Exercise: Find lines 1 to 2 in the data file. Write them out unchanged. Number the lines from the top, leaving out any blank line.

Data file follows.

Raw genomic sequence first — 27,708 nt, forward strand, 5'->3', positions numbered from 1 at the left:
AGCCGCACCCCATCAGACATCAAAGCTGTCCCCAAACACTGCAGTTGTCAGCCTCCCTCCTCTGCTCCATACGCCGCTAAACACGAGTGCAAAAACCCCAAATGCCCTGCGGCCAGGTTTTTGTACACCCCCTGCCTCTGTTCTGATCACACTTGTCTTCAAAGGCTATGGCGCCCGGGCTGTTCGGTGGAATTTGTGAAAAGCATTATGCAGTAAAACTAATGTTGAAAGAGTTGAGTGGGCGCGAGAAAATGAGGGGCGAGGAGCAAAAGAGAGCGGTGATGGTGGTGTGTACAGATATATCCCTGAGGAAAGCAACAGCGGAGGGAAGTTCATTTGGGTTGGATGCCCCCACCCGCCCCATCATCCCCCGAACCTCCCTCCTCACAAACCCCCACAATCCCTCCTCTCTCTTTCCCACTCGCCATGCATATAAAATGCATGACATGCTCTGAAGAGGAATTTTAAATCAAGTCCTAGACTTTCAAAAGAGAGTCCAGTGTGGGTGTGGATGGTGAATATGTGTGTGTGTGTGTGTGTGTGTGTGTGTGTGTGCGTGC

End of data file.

Raw genomic sequence first — 27,708 nt, forward strand, 5'->3', positions numbered from 1 at the left:
AGCCGCACCCCATCAGACATCAAAGCTGTCCCCAAACACTGCAGTTGTCAGCCTCCCTCCTCTGCTCCATACGCCGCTAAACACGAGTGCAAAAACCCCAAATGCCCTGCGGCCAGGTTTTTGTACACCCCCTGCCTCTGTTCTGATCACACTTGTCTTCAAAGGCTATGGCGCCCGGGCTGTTCGGTGGAATTTGTGAAAAGCATTATGCAGTAAAACTAATGTTGAAAGAGTTGAGTGGGCGCGAGAAAATGAGGGGCGAGGAGCAAAAGAGAGCGGTGATGGTGGTGTGTACAGATATATCCCTGAGGAAAGCAACAGCGGAGGGAAGTTCATTTGGGTTGGATGCCCCCACCCGCCCCATCATCCCCCGAACCTCCCTCCTCACAAACCCCCACAATCCCTCCTCTCTCTTTCCCACTCGCCATGCATATAAAATGCATGACATGCTCTGAAGAGGAATTTTAAATCAAGTCCTAGACTTTCAAAAGAGAGTCCAGTGTGGGTGTGGATGGTGAATATGTGTGTGTGTGTGTGTGTGTGTGTGTGTGTGTGCGTGC